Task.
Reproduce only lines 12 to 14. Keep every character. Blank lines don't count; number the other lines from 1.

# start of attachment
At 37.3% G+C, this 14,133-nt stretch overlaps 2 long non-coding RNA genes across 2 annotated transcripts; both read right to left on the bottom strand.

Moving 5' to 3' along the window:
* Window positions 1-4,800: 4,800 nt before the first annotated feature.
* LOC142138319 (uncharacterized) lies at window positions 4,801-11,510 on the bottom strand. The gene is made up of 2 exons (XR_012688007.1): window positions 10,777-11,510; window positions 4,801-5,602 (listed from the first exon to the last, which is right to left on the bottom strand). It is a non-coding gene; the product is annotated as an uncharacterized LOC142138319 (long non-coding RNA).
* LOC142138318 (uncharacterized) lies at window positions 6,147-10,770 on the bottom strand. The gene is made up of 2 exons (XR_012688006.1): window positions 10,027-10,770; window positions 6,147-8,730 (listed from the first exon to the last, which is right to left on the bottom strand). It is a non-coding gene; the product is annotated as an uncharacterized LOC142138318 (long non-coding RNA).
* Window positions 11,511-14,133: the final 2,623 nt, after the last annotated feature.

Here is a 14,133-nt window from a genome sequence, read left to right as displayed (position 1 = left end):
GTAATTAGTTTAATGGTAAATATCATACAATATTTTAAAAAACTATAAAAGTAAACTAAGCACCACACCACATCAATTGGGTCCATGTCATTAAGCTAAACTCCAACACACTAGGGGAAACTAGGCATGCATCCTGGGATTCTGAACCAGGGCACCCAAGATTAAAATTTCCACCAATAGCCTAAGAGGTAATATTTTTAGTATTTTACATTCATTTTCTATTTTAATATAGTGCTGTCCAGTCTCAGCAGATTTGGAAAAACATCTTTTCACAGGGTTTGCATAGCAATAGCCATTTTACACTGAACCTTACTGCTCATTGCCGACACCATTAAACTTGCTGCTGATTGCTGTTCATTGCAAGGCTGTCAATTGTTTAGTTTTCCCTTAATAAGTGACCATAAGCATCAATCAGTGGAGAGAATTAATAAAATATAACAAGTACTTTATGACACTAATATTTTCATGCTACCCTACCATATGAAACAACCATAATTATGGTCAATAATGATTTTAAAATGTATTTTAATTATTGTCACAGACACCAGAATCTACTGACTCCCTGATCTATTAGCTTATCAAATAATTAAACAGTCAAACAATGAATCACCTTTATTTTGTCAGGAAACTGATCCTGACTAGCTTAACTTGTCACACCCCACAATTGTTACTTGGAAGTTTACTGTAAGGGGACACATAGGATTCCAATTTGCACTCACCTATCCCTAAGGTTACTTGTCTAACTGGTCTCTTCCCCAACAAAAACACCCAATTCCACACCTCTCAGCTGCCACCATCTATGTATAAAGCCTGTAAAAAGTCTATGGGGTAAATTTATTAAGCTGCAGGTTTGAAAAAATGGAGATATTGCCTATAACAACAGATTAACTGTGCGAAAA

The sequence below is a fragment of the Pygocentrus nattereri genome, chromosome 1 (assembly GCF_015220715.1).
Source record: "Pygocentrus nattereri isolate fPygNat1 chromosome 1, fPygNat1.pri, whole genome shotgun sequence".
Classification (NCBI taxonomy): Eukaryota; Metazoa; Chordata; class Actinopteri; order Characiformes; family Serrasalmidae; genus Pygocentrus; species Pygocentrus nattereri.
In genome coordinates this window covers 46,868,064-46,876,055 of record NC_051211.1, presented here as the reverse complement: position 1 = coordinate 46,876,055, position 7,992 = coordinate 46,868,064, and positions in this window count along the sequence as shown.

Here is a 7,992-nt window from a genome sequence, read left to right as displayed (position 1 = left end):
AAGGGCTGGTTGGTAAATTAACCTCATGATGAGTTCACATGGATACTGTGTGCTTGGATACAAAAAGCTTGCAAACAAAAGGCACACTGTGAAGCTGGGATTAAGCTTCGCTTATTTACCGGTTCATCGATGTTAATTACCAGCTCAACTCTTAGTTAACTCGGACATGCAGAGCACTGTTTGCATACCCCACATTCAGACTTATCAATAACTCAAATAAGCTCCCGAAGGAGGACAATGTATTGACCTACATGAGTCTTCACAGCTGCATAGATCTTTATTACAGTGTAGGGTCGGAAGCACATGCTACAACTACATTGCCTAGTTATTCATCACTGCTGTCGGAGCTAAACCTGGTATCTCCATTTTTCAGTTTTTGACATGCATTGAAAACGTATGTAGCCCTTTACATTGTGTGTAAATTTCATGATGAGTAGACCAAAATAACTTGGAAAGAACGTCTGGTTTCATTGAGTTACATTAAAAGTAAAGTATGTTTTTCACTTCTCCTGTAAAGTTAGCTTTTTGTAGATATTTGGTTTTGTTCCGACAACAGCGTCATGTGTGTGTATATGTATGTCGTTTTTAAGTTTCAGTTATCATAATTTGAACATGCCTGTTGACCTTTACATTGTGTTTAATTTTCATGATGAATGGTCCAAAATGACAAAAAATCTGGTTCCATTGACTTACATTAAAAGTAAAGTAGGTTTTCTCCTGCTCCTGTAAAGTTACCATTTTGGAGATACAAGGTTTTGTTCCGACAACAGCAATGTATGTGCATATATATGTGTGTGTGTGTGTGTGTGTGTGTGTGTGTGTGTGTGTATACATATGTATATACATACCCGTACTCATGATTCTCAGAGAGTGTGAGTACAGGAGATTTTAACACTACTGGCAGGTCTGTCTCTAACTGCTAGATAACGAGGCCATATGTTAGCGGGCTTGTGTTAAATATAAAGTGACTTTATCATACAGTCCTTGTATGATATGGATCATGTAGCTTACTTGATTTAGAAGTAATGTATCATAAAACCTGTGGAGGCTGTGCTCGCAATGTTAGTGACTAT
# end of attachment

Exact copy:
In genome coordinates this window covers 46,868,064-46,876,055 of record NC_051211.1, presented here as the reverse complement: position 1 = coordinate 46,876,055, position 7,992 = coordinate 46,868,064, and positions in this window count along the sequence as shown.

Here is a 7,992-nt window from a genome sequence, read left to right as displayed (position 1 = left end):
AAGGGCTGGTTGGTAAATTAACCTCATGATGAGTTCACATGGATACTGTGTGCTTGGATACAAAAAGCTTGCAAACAAAAGGCACACTGTGAAGCTGGGATTAAGCTTCGCTTATTTACCGGTTCATCGATGTTAATTACCAGCTCAACTCTTAGTTAACTCGGACATGCAGAGCACTGTTTGCATACCCCACATTCAGACTTATCAATAACTCAAATAAGCTCCCGAAGGAGGACAATGTATTGACCTACATGAGTCTTCACAGCTGCATAGATCTTTATTACAGTGTAGGGTCGGAAGCACATGCTACAACTACATTGCCTAGTTATTCATCACTGCTGTCGGAGCTAAACCTGGTATCTCCATTTTTCAGTTTTTGACATGCATTGAAAACGTATGTAGCCCTTTACATTGTGTGTAAATTTCATGATGAGTAGACCAAAATAACTTGGAAAGAACGTCTGGTTTCATTGAGTTACATTAAAAGTAAAGTATGTTTTTCACTTCTCCTGTAAAGTTAGCTTTTTGTAGATATTTGGTTTTGTTCCGACAACAGCGTCATGTGTGTGTATATGTATGTCGTTTTTAAGTTTCAGTTATCATAATTTGAACATGCCTGTTGACCTTTACATTGTGTTTAATTTTCATGATGAATGGTCCAAAATGACAAAAAATCTGGTTCCATTGACTTACATTAAAAGTAAAGTAGGTTTTCTCCTGCTCCTGTAAAGTTACCATTTTGGAGATACAAGGTTTTGTTCCGACAACAGCAATGTATGTGCATATATATGTGTGTGTGTGTGTGTGTGTGTGTGTGTGTGTGTGTGTATACATATGTATATACATACCCGTACTCATGATTCTCAGAGAGTGTGAGTACAGGAGATTTTAACACTACTGGCAGGTCTGTCTCTAACTGCTAGATAACGAGGCCATATGTTAGCGGGCTTGTGTTAAATATAAAGTGACTTTATCATACAGTCCTTGTATGATATGGATCATGTAGCTTACTTGATTTAGAAGTAATGTATCATAAAACCTGTGGAGGCTGTGCTCGCAATGTTAGTGACTAT